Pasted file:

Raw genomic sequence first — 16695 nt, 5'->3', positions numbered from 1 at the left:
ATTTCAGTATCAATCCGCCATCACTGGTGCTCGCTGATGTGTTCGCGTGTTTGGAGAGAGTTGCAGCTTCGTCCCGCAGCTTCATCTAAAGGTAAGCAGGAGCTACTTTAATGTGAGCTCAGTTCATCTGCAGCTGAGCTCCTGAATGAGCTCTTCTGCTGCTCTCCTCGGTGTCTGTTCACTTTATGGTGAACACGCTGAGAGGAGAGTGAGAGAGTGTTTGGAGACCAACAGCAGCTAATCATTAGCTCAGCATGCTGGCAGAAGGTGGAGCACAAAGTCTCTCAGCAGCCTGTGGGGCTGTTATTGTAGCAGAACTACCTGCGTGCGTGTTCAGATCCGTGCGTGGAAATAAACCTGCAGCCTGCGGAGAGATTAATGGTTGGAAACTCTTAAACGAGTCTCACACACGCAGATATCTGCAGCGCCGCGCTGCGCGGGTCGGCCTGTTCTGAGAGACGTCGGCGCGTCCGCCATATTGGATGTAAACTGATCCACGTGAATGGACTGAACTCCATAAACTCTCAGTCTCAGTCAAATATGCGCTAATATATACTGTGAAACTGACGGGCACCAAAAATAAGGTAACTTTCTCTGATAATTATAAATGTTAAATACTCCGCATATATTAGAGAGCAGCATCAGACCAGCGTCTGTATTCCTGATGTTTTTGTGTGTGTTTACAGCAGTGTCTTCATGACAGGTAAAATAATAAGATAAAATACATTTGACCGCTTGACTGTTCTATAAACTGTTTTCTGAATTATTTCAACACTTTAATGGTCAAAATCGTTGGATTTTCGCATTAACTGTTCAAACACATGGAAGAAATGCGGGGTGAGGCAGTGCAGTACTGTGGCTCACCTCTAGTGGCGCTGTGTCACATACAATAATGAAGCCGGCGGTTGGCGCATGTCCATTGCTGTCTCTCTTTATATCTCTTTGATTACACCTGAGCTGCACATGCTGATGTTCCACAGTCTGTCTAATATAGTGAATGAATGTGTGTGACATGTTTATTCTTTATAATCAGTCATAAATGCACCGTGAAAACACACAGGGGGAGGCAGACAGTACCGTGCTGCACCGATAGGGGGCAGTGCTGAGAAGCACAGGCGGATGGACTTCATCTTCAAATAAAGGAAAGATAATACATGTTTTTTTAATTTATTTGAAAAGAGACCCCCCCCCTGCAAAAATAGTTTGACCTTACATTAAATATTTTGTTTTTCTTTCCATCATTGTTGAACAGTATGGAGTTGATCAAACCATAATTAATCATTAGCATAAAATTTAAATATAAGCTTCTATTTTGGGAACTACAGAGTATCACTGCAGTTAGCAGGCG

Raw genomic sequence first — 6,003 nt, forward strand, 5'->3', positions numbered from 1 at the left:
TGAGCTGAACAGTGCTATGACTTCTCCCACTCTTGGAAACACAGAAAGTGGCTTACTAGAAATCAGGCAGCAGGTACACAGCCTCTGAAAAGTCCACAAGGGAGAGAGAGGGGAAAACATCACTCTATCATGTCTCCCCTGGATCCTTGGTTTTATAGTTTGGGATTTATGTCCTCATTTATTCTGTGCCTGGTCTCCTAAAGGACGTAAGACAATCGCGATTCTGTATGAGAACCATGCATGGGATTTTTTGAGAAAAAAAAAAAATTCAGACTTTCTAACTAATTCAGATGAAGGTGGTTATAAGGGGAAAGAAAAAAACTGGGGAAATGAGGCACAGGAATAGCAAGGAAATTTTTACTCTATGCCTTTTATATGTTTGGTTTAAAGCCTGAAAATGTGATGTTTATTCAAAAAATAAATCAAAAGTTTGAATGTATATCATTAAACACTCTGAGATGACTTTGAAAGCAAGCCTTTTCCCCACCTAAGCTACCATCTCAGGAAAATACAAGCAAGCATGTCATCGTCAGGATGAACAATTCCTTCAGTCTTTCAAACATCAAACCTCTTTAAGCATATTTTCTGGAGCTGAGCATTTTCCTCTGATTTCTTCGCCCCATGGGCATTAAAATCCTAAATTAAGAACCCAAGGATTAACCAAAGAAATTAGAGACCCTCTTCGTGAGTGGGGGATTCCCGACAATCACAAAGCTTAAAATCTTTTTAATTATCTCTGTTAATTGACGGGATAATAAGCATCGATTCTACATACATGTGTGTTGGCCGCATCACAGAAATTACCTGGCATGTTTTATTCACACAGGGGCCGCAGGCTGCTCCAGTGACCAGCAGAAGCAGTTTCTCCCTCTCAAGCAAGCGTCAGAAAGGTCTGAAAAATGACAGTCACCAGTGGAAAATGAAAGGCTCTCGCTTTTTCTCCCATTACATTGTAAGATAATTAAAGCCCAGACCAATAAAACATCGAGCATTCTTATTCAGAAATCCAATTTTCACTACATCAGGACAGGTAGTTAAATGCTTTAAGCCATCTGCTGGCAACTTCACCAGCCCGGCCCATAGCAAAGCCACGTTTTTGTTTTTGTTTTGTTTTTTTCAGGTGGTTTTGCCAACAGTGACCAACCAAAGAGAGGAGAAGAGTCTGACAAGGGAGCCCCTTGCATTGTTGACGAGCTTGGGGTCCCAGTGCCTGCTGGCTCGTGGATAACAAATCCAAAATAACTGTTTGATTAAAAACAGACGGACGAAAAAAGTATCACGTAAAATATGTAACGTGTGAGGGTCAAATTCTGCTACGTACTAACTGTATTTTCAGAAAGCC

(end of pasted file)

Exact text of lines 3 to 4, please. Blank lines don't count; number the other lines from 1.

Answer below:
Raw genomic sequence first — 6,003 nt, forward strand, 5'->3', positions numbered from 1 at the left:
TGAGCTGAACAGTGCTATGACTTCTCCCACTCTTGGAAACACAGAAAGTGGCTTACTAGAAATCAGGCAGCAGGTACACAGCCTCTGAAAAGTCCACAAGGGAGAGAGAGGGGAAAACATCACTCTATCATGTCTCCCCTGGATCCTTGGTTTTATAGTTTGGGATTTATGTCCTCATTTATTCTGTGCCTGGTCTCCTAAAGGACGTAAGACAATCGCGATTCTGTATGAGAACCATGCATGGGATTTTTTGAGAAAAAAAAAAAATTCAGACTTTCTAACTAATTCAGATGAAGGTGGTTATAAGGGGAAAGAAAAAAACTGGGGAAATGAGGCACAGGAATAGCAAGGAAATTTTTACTCTATGCCTTTTATATGTTTGGTTTAAAGCCTGAAAATGTGATGTTTATTCAAAAAATAAATCAAAAGTTTGAATGTATATCATTAAACACTCTGAGATGACTTTGAAAGCAAGCCTTTTCCCCACCTAAGCTACCATCTCAGGAAAATACAAGCAAGCATGTCATCGTCAGGATGAACAATTCCTTCAGTCTTTCAAACATCAAACCTCTTTAAGCATATTTTCTGGAGCTGAGCATTTTCCTCTGATTTCTTCGCCCCATGGGCATTAAAATCCTAAATTAAGAACCCAAGGATTAACCAAAGAAATTAGAGACCCTCTTCGTGAGTGGGGGATTCCCGACAATCACAAAGCTTAAAATCTTTTTAATTATCTCTGTTAATTGACGGGATAATAAGCATCGATTCTACATACATGTGTGTTGGCCGCATCACAGAAATTACCTGGCATGTTTTATTCACACAGGGGCCGCAGGCTGCTCCAGTGACCAGCAGAAGCAGTTTCTCCCTCTCAAGCAAGCGTCAGAAAGGTCTGAAAAATGACAGTCACCAGTGGAAAATGAAAGGCTCTCGCTTTTTCTCCCATTACATTGTAAGATAATTAAAGCCCAGACCAATAAAACATCGAGCATTCTTATTCAGAAATCCAATTTTCACTACATCAGGACAGGTAGTTAAATGCTTTAAGCCATCTGCTGGCAACTTCACCAGCCCGGCCCATAGCAAAGCCACGTTTTTGTTTTTGTTTTGTTTTTTTCAGGTGGTTTTGCCAACAGTGACCAACCAAAGAGAGGAGAAGAGTCTGACAAGGGAGCCCCTTGCATTGTTGACGAGCTTGGGGTCCCAGTGCCTGCTGGCTCGTGGATAACAAATCCAAAATAACTGTTTGATTAAAAACAGACGGACGAAAAAAGTATCACGTAAAATATGTAACGTGTGAGGGTCAAATTCTGCTACGTACTAACTGTATTTTCAGAAAGCC